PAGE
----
Unfortunately for some shareholders, the Motor Oil (Hellas) Corinth Refineries (ATH:MOH) share price has dived 36% in the last thirty days. Indeed the recent decline has arguably caused some bitterness for shareholders who have held through the 43% drop over twelve months.
All else being equal, a share price drop should make a stock more attractive to potential investors. In the long term, share prices tend to follow earnings per share, but in the short term prices bounce around in response to short term factors (which are not always obvious). The implication here is that long term investors have an opportunity when expectations of a company are too low. Perhaps the simplest way to get a read on investors' expectations of a business is to look at its Price to Earnings Ratio (PE Ratio). Investors have optimistic expectations of companies with higher P/E ratios, compared to companies with lower P/E ratios.
Does Motor Oil (Hellas) Corinth Refineries Have A Relatively High Or Low P/E For Its Industry?
Motor Oil (Hellas) Corinth Refineries has a P/E ratio of 6.61. The image below shows that Motor Oil (Hellas) Corinth Refineries has a P/E ratio that is roughly in line with the oil and gas industry average (6.6).
That indicates that the market expects Motor Oil (Hellas) Corinth Refineries will perform roughly in line with other companies in its industry. So if Motor Oil (Hellas) Corinth Refineries actually outperforms its peers going forward, that should be a positive for the share price. Checking factors such as director buying and selling. could help you form your own view on if that will happen.
How Growth Rates Impact P/E Ratios
When earnings fall, the 'E' decreases, over time. That means even if the current P/E is low, it will increase over time if the share price stays flat. A higher P/E should indicate the stock is expensive relative to others -- and that may encourage shareholders to sell.
Motor Oil (Hellas) Corinth Refineries saw earnings per share decrease by 41% last year. And over the longer term (3 years) earnings per share have decreased 2.9% annually. This growth rate might warrant a low P/E ratio.
A Limitation: P/E Ratios Ignore Debt and Cash In The Bank
One drawback of using a P/E ratio is that it considers market capitalization, but not the balance sheet. So it won't reflect the advantage of cash, or disadvantage of debt. Hypothetically, a company could reduce its future P/E ratio by spending its cash (or taking on debt) to achieve higher earnings.
Such expenditure might be good or bad, in the long term, but the point here is that the balance sheet is not reflected by this ratio.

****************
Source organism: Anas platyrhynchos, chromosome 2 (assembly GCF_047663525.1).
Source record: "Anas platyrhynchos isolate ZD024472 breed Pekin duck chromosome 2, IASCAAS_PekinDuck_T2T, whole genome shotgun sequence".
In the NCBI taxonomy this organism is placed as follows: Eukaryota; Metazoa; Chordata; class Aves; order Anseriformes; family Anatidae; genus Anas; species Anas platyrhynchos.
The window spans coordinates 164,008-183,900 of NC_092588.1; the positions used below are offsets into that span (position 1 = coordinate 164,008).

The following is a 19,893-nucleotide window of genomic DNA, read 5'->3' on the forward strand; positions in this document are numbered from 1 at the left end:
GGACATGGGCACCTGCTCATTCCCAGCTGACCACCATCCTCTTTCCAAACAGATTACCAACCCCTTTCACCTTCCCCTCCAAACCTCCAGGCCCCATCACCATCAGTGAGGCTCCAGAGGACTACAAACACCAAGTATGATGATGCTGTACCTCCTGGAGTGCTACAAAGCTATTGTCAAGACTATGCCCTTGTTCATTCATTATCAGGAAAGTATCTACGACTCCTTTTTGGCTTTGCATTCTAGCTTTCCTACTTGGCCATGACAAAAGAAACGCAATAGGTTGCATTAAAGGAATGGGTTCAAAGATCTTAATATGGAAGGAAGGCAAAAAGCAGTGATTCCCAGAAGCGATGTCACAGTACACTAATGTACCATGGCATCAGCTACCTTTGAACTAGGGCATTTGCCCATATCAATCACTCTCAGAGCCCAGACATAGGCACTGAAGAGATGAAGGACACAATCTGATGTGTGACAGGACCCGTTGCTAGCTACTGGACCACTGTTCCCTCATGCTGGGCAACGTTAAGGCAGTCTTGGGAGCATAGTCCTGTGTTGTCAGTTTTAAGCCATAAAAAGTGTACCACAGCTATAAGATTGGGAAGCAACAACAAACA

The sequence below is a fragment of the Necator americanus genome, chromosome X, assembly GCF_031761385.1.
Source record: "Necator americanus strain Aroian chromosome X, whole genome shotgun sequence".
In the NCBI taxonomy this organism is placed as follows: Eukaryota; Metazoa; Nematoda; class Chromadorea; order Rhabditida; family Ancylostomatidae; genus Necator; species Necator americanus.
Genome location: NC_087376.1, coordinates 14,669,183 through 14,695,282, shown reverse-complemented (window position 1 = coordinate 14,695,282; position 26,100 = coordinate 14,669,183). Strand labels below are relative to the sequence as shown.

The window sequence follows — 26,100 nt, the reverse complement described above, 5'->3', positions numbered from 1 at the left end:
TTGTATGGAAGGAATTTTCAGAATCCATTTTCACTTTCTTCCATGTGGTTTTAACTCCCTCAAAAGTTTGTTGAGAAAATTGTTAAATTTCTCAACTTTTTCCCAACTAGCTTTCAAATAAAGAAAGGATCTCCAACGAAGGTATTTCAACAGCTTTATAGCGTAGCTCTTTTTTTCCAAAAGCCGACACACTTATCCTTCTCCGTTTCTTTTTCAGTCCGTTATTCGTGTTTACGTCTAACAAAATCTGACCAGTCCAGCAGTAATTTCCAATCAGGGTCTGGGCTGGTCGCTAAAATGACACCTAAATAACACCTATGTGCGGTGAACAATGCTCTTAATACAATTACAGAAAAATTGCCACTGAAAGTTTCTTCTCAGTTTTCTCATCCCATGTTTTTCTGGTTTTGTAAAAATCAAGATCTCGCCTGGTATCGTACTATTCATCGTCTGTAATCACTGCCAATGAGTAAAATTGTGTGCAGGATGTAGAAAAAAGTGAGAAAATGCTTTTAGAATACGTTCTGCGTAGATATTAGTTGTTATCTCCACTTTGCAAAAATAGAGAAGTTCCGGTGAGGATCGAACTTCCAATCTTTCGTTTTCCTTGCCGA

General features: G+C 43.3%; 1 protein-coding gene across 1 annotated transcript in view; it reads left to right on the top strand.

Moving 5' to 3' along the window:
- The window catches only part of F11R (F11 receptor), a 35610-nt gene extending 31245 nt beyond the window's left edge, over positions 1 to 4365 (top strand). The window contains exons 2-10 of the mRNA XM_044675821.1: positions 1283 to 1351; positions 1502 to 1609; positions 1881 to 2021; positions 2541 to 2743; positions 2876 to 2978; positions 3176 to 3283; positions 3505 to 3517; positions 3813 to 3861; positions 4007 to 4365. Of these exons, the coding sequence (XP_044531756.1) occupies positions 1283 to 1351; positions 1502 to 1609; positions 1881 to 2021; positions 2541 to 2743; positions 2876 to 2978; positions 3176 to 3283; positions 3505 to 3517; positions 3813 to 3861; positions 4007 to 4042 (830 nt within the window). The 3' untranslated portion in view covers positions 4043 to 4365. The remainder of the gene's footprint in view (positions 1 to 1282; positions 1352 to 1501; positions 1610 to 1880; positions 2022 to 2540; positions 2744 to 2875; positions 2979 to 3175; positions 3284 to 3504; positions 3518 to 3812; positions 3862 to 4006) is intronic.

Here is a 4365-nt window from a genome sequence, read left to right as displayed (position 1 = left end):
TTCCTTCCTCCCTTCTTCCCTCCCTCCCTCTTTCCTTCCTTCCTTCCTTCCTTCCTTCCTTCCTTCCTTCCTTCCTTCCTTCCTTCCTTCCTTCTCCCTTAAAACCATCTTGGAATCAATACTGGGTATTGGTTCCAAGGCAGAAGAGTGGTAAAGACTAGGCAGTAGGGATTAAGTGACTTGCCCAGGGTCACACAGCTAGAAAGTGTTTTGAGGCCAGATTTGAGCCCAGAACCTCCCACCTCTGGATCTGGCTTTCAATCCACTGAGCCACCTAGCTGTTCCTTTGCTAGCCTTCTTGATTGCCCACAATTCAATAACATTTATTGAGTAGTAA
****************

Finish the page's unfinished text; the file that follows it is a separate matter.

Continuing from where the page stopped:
So What Does Motor Oil (Hellas) Corinth Refineries's Balance Sheet Tell Us?
Motor Oil (Hellas) Corinth Refineries has net debt worth 22% of its market capitalization. This could bring some additional risk, and reduce the number of investment options for management; worth remembering if you compare its P/E to businesses without debt.
The Bottom Line On Motor Oil (Hellas) Corinth Refineries's P/E Ratio
Motor Oil (Hellas) Corinth Refineries trades on a P/E ratio of 6.6, which is below the GR market average of 12.9. The debt levels are not a major concern, but the lack of EPS growth is likely weighing on sentiment. Given Motor Oil (Hellas) Corinth Refineries's P/E ratio has declined from 10.3 to 6.6 in the last month, we know for sure that the market is more worried about the business today, than it was back then. For those who prefer invest in growth, this stock apparently offers limited promise, but the deep value investors may find the pessimism around this stock enticing.
Investors should be looking to buy stocks that the market is wrong about. As value investor Benjamin Graham famously said, 'In the short run, the market is a voting machine but in the long run, it is a weighing machine. So this free visualization of the analyst consensus on future earnings could help you make the right decision about whether to buy, sell, or hold.
You might be able to find a better buy than Motor Oil (Hellas) Corinth Refineries. If you want a selection of possible winners, check out this free list of interesting companies that trade on a P/E below 20 (but have proven they can grow earnings).
If you spot an error that warrants correction, please contact the editor at firstname.lastname@example.org. This article by Simply Wall St is general in nature. It does not constitute a recommendation to buy or sell any stock, and does not take account of your objectives, or your financial situation. Simply Wall St has no position in the stocks mentioned.
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